Currently, the reported research has proved the positive correlation between self-management and diabetes-related distress in diabetic patients. The previous study[14] demonstrates that improving self-efficacy can prompt patients to adopt a positive attitude to cope with the disease and improve their self-management level. The correlation ship between diabetes-related distress and self-efficacy was also proved.[15] However, it remains unclear that how diabetes-related distress affect self-management? Is there any other mediating factor between them? As a result, we made a hypothesis that less distress level would improve patients' self-efficacy, which, in turns, leads to improve the patients' self-management level.

The purpose of this study was to explore the mediating effect of self-efficacy between self-management and diabetes-related distress of empty-nest elderly people with T2DM. We intend to improve our understanding of the relationship of those 3 variables and to provide a reference for the intervention to improve the self-management level of empty-nest elderly patients with T2DM.


  Methods Top


Participant recruitment

The cross-sectional data were collected from two clinical centers from January 2017 to January 2018: Jiangsu Province Hospital of Chinese Medicine, located in Nanjing city, and the Affiliated Hospital of Yangzhou University, located in Yangzhou city. The inclusion criteria for participants included: (1) inpatients or outpatients who aged ≥60 years old; (2) patients had a diagnosis of T2DM; (3) patients stay alone or stay with their spouses only; (4) patients can read or speak Chinese; and (5) patients have normal cognitive function. Patients who met the inclusion criteria and agreed to participate in the study were sent the questionnaire, which include informed consent. They were asked to complete and return the survey and informed consent immediately after they finished.

Measurement

General information questionnaire

The self-designed general information questionnaire was used to evaluate the demographic variables, including age, gender, education, dwelling condition, and so forth. At the same time, the duration of diabetes was collected from the patients' self-report. Previous information related to the disease was also investigated, including complications, glucose, and how many times of inpatient.

Self-efficacy for diabetes

The self-efficacy for diabetes (SED) was designed by Lorig et al.[16] in 1999, which is used for measuring the level of self-efficacy in diabetic people. It contains 8 items, including exercise management, diet management, glucose management, disease control, and so forth. All statements were measured on a 10-point Likert scale from 1 = not confident at all to 10 = absolutely confident. The mean score of the 8 items was used, with higher scores indicating more self-efficacy. SED was translated into the Chinese version by Sun[17] in 2010. Cronbach's alpha for the Chinese version was 0.75, and it is used for free in China.[17]

Diabetes Distress Scale

The Diabetes Distress Scale (DDS) is a 17-item scale designed by Polonsky et al.[18] in 2005. It was developed to measure diabetes-related distress in 4 domains, including emotional burden, regimen-related distress, physician-related distress, and interpersonal distress. Responses were recorded on a 6-point Likert scale ranging from 1 = no problem to 6 = very serious problem. The scores for emotional burden, regimen-related distress, physician-related distress, and interpersonal distress range from 5 to 30, 5–30, 4–24, 3–18, respectively, and the overall DDS score ranges from 17 to 102. The mean score of the 17 items was used, with higher scores indicating greater distress. In 2010, Yang et al.[19] introduced it to China. The coefficient of internal consistency reliability of the Chinese version of the total scale and the 4 subscales were 0.842–0.951, and the retest reliability of the total scale was 0.849. The Chinese version of DDS is freely used in China.[19]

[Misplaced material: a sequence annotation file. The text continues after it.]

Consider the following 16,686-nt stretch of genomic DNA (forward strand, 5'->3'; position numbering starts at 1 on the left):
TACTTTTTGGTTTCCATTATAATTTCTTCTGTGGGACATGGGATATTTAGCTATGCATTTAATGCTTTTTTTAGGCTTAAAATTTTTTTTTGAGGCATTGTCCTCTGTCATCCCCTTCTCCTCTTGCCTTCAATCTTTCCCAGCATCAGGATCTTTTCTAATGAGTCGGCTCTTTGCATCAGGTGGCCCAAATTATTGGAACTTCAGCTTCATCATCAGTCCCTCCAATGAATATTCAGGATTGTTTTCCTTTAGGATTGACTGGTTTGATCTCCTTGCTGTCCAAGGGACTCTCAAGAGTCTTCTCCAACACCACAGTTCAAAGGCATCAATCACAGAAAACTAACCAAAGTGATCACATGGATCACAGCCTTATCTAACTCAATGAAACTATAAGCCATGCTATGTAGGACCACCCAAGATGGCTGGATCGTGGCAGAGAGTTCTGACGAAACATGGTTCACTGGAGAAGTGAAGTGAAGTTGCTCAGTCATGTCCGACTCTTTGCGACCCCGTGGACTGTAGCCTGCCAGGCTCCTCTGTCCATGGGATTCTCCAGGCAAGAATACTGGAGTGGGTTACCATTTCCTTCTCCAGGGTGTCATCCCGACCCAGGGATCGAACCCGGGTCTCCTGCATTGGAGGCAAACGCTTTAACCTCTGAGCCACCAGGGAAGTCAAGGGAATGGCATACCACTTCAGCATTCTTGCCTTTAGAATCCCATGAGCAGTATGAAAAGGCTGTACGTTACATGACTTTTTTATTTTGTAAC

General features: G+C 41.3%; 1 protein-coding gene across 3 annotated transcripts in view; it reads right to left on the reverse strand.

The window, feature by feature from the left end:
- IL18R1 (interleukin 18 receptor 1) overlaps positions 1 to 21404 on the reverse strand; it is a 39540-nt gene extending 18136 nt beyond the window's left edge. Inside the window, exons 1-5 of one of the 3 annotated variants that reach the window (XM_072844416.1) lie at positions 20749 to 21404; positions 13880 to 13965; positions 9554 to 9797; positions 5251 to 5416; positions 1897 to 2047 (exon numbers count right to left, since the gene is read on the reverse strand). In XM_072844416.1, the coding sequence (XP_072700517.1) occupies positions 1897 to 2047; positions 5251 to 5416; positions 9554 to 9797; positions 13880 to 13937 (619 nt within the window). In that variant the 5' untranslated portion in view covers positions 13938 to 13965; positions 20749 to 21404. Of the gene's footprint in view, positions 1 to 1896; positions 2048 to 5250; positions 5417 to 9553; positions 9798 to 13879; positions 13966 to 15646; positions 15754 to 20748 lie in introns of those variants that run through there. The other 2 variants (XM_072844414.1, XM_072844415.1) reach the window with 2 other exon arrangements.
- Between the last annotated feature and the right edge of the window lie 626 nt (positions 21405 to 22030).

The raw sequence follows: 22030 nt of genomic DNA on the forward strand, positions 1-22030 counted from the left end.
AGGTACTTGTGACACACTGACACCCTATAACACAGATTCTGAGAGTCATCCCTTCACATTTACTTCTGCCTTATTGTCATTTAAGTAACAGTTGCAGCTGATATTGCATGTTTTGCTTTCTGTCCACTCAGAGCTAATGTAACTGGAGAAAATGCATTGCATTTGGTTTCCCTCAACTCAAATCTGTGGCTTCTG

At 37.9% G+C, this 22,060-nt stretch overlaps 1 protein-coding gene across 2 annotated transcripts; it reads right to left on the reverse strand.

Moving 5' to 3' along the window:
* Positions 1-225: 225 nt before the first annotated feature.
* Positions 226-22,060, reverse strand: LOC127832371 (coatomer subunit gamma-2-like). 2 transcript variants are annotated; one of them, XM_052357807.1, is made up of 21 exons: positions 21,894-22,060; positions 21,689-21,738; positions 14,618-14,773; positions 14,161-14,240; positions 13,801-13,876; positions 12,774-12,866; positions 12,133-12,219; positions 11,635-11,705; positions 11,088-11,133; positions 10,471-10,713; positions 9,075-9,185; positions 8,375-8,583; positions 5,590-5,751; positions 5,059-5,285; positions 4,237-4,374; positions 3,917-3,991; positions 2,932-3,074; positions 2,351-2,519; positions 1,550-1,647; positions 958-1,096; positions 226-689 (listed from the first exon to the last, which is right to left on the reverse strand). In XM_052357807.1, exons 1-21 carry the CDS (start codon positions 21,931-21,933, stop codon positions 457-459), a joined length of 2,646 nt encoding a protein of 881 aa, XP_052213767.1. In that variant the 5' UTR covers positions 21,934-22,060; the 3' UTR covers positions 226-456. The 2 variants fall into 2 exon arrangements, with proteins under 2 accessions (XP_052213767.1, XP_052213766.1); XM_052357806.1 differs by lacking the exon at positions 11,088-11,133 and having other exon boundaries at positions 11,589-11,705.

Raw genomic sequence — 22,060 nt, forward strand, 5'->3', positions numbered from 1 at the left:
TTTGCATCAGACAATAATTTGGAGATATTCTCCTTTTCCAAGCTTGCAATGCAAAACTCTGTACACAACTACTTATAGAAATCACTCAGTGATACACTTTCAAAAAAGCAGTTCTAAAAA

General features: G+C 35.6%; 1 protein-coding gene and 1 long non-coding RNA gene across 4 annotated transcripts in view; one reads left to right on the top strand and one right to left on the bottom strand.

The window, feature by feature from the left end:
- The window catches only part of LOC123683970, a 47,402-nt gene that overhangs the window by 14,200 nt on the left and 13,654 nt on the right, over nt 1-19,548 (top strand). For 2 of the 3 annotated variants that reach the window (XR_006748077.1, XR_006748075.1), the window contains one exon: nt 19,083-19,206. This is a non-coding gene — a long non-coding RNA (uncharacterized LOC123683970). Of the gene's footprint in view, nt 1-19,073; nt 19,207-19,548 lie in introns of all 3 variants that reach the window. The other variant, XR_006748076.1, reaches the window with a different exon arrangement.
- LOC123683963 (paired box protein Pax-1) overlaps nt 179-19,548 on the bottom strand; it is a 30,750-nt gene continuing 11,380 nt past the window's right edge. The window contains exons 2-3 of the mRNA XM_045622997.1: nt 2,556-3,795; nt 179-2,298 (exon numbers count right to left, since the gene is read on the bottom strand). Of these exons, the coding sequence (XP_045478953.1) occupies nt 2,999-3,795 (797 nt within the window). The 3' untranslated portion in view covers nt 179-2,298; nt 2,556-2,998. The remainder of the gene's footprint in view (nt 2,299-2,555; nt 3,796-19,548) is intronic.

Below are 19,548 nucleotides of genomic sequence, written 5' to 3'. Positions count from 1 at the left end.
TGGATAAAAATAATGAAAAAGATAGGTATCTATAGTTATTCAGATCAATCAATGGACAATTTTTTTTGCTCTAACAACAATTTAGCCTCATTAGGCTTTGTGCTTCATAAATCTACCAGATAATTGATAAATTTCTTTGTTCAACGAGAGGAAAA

Summary of diabetes self-care activities

Summary of diabetes self-care activities (SDSCA) was developed by Toobert et al.[20] in the year 2000. It was designed especially for the elderly with diabetes who were over 60 to assess their self-management level. The scale contains 6 domains, including diet control, exercise, glucose monitoring, foot care, medication adherence, and smoking. There were 13 items in total. Participants were asked about their recent diabetes care behaviors. Responses were from 0 to 7 for each item. Higher scores indicate better self-management. Sun et al.[21] introduced it to China in 2011. The content validity index of the Chinese version was 1.00. Cronbach's alpha of each domain was in the range of 0.62–0.92. The Chinese version of SDSCA is freely acceptable.[21]

All the survey were conducted by the nurses worked in these two hospitals, they were all trained by the research manager before the investigation so as to be eligible to carry out the survey.

Ethical considerations

The participants would be told about the aims, methods, and benefits of the investigation before they fill the questionnaires. Moreover, the patients would be asked to sign an informed consent if they agree to participate.

Statistical analysis

The collected data were entered into a database with EpiData 3.1 software (EpiData Association, http://www.epidata.dk). Data analysis was undertaken using SPSS 20.0 (IBM Corporation, New York, NY). Frequency and percentages were used to describe categorical variables. Mean ± standard deviation (SD) was used to present continuous variables. Bivariate correlations were performed on all variables used in the linear regression models. Spearman correlation analysis was adopted if the data were normally distributed, and Pearson correlation analysis was adopted, otherwise. To test whether self-efficacy mediated the relationship between diabetes-related distress and self-management, regression analysis was employed. The mediating effect was analyzed by multiple linear regressions. Two-tailed P < 0.05 was considered statistically significant.